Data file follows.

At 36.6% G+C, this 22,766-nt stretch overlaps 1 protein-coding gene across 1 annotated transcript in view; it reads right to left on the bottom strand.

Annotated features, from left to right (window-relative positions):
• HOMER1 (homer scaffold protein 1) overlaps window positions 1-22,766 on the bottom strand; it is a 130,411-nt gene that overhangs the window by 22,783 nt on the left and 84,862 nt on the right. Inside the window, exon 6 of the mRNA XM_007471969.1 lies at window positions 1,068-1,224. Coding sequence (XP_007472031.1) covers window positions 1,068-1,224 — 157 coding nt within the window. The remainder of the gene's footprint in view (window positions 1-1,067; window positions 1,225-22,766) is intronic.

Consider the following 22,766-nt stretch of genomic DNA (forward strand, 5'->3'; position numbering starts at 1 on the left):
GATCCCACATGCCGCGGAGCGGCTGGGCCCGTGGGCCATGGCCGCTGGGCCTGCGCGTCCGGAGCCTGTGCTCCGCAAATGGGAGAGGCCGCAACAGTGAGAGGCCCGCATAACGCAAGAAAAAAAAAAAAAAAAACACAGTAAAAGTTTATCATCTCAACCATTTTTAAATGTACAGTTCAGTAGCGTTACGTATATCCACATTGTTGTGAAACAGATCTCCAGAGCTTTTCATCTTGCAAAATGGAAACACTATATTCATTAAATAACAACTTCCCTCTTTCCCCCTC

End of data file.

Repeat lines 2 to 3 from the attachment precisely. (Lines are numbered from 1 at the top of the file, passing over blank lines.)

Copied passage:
Annotated features, from left to right (window-relative positions):
• HOMER1 (homer scaffold protein 1) overlaps window positions 1-22,766 on the bottom strand; it is a 130,411-nt gene that overhangs the window by 22,783 nt on the left and 84,862 nt on the right. Inside the window, exon 6 of the mRNA XM_007471969.1 lies at window positions 1,068-1,224. Coding sequence (XP_007472031.1) covers window positions 1,068-1,224 — 157 coding nt within the window. The remainder of the gene's footprint in view (window positions 1-1,067; window positions 1,225-22,766) is intronic.